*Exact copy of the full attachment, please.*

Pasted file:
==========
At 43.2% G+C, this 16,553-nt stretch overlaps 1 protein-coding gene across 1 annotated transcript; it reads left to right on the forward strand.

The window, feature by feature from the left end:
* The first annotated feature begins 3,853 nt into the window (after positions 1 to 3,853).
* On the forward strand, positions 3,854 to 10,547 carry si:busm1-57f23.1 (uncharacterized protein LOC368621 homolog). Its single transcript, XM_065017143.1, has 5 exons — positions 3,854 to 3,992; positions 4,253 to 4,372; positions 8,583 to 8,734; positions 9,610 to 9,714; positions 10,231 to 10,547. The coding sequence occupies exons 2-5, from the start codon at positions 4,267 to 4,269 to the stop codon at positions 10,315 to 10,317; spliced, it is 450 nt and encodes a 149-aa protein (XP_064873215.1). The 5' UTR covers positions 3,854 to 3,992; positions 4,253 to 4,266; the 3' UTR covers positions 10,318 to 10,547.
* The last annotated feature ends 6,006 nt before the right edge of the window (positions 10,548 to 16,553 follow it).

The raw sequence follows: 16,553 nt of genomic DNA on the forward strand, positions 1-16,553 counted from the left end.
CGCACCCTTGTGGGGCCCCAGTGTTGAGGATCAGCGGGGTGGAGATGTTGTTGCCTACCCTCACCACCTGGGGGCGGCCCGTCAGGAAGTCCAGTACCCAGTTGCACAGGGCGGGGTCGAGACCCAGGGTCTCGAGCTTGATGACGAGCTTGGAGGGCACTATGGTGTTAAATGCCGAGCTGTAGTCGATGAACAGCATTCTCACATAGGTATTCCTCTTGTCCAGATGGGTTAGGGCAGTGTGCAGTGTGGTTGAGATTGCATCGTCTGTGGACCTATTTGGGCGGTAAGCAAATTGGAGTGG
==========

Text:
At 43.2% G+C, this 16,553-nt stretch overlaps 1 protein-coding gene across 1 annotated transcript; it reads left to right on the forward strand.

The window, feature by feature from the left end:
* The first annotated feature begins 3,853 nt into the window (after positions 1 to 3,853).
* On the forward strand, positions 3,854 to 10,547 carry si:busm1-57f23.1 (uncharacterized protein LOC368621 homolog). Its single transcript, XM_065017143.1, has 5 exons — positions 3,854 to 3,992; positions 4,253 to 4,372; positions 8,583 to 8,734; positions 9,610 to 9,714; positions 10,231 to 10,547. The coding sequence occupies exons 2-5, from the start codon at positions 4,267 to 4,269 to the stop codon at positions 10,315 to 10,317; spliced, it is 450 nt and encodes a 149-aa protein (XP_064873215.1). The 5' UTR covers positions 3,854 to 3,992; positions 4,253 to 4,266; the 3' UTR covers positions 10,318 to 10,547.
* The last annotated feature ends 6,006 nt before the right edge of the window (positions 10,548 to 16,553 follow it).

The raw sequence follows: 16,553 nt of genomic DNA on the forward strand, positions 1-16,553 counted from the left end.
CGCACCCTTGTGGGGCCCCAGTGTTGAGGATCAGCGGGGTGGAGATGTTGTTGCCTACCCTCACCACCTGGGGGCGGCCCGTCAGGAAGTCCAGTACCCAGTTGCACAGGGCGGGGTCGAGACCCAGGGTCTCGAGCTTGATGACGAGCTTGGAGGGCACTATGGTGTTAAATGCCGAGCTGTAGTCGATGAACAGCATTCTCACATAGGTATTCCTCTTGTCCAGATGGGTTAGGGCAGTGTGCAGTGTGGTTGAGATTGCATCGTCTGTGGACCTATTTGGGCGGTAAGCAAATTGGAGTGG